Diagnosis Dance Continues

Yesterday I was not at home for most of the day. When I arrived, my husband was waiting with a smile on his face and a story to tell.

Husband received a phone call mid- morning from my GP’s office. They wanted us to know that they had tried to give GP’s referral to the Diagnostic Clinic in the other state and that the Diagnostic office was not making appointments until July of 2020. Did I want to go ahead and make an appointment?

Yes, Husband said, continue to attempt to make appointment. GP’s office said OK and that I should expect to hear from the out of state Diagnostic Clinic in a while for them to set up details, date, get info, etc. Who knows how long before we hear from them?

Then when I had properly processed and digested all of that, and was beginning to settle, my husband (secret self satisfied smile on his face) said.. “then I got another call”

It seems the kind psychologist who had been so ill that our diagnostic session in July had to be cancelled was on the phone, wanting to talk to me. When he learned I was out, he spent a period of time talking to my husband and apologizing profusely about the fact that we had not been notified about our previous cancelled appointment . Husband assured him that we were more concerned for his health than we were worried about the cancellation, Things like this happen. Then psych Dr told husband that he was ‘sort of back’ and that he wanted to make an appointment to do an assessment with me if I still wanted to proceed.
Psych Dr explained to my husband how we would go through joint and individual sessions of discussions about my behavior/traits, etc and that I might be given some tests.

Testing is to take 4 to 6 hours. We would get a written assessment at the end of it, no need to come back again, and further discussion at the end of assessment as well.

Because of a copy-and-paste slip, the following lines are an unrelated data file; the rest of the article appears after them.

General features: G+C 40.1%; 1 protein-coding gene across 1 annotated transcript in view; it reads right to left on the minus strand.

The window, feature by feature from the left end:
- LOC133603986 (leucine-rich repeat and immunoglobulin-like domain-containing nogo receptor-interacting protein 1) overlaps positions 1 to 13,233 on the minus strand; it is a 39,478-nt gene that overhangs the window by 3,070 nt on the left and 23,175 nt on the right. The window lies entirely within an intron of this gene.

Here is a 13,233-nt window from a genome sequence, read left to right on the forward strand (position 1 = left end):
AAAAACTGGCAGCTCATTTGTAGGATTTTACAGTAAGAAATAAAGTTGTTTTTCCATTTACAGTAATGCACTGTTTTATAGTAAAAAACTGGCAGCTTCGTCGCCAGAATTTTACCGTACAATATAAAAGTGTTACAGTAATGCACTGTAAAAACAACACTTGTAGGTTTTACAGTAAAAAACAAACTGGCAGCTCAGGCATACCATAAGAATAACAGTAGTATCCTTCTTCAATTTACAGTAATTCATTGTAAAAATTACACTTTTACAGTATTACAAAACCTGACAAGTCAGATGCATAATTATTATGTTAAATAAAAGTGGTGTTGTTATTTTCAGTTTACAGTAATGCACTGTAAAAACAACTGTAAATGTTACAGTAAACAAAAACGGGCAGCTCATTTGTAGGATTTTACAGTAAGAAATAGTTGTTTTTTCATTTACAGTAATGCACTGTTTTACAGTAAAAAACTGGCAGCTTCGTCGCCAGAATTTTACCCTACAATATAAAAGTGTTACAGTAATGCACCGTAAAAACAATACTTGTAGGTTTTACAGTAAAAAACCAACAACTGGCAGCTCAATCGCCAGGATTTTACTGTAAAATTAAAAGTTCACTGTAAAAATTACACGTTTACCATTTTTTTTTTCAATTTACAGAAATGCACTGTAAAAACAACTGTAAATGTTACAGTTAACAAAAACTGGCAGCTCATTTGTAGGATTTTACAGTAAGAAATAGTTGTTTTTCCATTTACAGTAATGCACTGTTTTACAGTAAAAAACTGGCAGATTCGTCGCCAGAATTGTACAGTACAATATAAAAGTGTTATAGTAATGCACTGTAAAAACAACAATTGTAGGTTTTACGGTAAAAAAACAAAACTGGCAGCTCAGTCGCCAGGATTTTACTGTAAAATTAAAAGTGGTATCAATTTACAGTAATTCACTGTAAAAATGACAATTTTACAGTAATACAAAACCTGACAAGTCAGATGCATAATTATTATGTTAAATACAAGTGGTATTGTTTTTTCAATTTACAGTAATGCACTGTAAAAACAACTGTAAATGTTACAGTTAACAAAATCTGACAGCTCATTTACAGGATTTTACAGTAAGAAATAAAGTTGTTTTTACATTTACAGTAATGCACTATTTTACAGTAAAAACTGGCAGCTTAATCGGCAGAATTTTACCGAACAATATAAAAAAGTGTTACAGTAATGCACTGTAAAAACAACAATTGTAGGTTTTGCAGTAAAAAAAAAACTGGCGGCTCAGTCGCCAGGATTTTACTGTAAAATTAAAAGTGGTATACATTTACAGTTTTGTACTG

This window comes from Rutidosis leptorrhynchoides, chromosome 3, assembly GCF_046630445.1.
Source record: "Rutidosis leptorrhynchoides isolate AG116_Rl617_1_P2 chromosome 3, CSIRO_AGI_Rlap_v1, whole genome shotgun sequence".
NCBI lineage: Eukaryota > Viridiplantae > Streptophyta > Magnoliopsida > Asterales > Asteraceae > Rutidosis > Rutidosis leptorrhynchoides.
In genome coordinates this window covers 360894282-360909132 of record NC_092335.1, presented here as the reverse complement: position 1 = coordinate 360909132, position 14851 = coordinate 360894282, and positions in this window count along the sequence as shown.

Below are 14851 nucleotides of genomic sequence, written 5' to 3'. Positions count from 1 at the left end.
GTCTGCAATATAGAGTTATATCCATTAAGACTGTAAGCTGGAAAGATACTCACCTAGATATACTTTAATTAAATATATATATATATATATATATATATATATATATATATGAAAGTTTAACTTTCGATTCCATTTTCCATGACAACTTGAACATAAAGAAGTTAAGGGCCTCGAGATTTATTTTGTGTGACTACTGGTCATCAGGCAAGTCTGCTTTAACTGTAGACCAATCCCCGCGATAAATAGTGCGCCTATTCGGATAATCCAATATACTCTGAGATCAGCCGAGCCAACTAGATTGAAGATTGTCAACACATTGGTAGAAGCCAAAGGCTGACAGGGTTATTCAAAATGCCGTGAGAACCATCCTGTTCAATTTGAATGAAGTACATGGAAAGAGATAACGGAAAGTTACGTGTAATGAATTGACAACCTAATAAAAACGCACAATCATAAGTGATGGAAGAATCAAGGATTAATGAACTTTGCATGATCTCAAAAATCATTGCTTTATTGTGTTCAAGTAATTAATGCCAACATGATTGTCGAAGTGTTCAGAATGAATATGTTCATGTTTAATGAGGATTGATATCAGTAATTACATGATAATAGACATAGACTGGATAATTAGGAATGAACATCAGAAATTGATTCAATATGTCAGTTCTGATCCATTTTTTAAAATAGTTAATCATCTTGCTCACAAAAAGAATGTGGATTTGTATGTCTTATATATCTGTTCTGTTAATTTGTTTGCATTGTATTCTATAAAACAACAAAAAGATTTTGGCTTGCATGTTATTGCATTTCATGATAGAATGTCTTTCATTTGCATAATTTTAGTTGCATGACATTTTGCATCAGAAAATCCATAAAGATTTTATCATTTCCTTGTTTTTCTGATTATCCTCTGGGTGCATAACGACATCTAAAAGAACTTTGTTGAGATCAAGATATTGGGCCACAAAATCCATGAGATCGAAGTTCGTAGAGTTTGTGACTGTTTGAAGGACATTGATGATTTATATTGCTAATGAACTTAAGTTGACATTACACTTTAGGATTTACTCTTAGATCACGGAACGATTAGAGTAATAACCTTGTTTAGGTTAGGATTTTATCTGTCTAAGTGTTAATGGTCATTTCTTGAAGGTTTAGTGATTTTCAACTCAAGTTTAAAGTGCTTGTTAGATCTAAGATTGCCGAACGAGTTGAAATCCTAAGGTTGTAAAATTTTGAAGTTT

We want to do the testing and diagnosis procedure ASAP while the Dr is still strong enough. I know he is in poor health and has officially retired, and I wonder to myself if he sees me as “unfinished business” or if he is curious from a professional viewpoint… or what dynamic or motivation has set this in place… I have no insight into other people’s thinking. But regardless of the motivators, I am profoundly grateful that the good psych Dr decided to contact us, to reach out despite his circumstances, and is willing to proceed.
I am to call him this coming Monday so we can set up a time for evaluation as soon as possible. I understand psychDr’s health is still very fragile ( not expected to recover) so trying not to get my hopes up. I feel stunned, delighted by the knowledge that the doctor is feeling better, that we have not lost him, and that he has actually invited me to complete my sessions with him at this time.
I will still set up an appointment with the out of state Diagnostic Clinic if they phone, as “insurance” backup in case we do not complete the interviews and diagnosis with Psych Dr as hoped.

I will cancel the diagnostic clinic appointment if we are able to complete with Psych Dr, and at a year out I will not feel too guilty if I have to do that. Many will be willing to take my place in line.

Feeling grateful, delighted that Dr is doing better and feeling stronger, and that I have another opportunity to get his opinion..Thankful that he would reach out to me in this way.

What an exceptional man! Feeling so lucky/blessed/ encouraged today. Things like this only happen in story books, don’t they?

Diagnosis attempts continue

Yet another attempt to find somebody who understands adults, more specifically OLD adult women with autism.

This struggle is rather the norm for adults seeking diagnosis in the USA rather than an uncommon report.

I am blessed to have insurance that will help, but it still will pay for only a small portion of the diagnostic fees, and will not pay, of course, for all of the travel and personal expenses entailed in attempts to find somebody qualified and willing to work with older adult autism diagnosis processes.
The ability to travel or to absorb expenses not covered by insurance is non existing for so many adult elderly.

The best hope for ageing populations with autism is to familiarize the medical and supportive communities with autism struggles and the ways this might present itself in older adults. (We who have not had the advantages of diagnosis and support in youth, and who have largely had to struggle through life with little understanding of all the ‘whys’ surrounding our varied forms of disability and how those have affected us all our lives. )